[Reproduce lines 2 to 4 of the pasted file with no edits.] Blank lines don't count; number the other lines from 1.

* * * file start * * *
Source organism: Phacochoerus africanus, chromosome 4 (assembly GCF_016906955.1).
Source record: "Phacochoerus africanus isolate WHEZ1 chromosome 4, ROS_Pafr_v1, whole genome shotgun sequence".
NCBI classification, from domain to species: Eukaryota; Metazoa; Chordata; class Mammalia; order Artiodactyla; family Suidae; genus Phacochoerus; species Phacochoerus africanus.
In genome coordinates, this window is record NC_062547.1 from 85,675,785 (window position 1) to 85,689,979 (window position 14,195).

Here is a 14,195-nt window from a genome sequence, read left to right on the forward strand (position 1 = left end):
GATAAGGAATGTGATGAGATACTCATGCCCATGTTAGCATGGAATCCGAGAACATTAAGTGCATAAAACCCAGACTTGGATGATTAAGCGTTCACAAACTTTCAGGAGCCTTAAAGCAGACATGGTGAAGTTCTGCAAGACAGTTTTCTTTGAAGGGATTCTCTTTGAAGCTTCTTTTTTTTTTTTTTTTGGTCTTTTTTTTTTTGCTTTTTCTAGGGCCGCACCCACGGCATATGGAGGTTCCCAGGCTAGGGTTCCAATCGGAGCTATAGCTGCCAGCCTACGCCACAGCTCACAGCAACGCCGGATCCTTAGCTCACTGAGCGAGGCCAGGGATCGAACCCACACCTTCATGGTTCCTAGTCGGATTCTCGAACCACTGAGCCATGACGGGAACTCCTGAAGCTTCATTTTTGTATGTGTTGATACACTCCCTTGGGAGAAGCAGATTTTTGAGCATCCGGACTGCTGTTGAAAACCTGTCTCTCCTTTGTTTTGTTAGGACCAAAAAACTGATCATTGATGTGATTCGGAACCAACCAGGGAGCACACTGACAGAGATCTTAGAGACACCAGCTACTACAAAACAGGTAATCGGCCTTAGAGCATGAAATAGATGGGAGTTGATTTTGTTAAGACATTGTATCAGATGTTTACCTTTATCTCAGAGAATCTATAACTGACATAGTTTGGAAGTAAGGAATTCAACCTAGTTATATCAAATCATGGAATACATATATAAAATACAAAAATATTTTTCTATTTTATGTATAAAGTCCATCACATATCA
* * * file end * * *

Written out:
Source record: "Phacochoerus africanus isolate WHEZ1 chromosome 4, ROS_Pafr_v1, whole genome shotgun sequence".
NCBI classification, from domain to species: Eukaryota; Metazoa; Chordata; class Mammalia; order Artiodactyla; family Suidae; genus Phacochoerus; species Phacochoerus africanus.
In genome coordinates, this window is record NC_062547.1 from 85,675,785 (window position 1) to 85,689,979 (window position 14,195).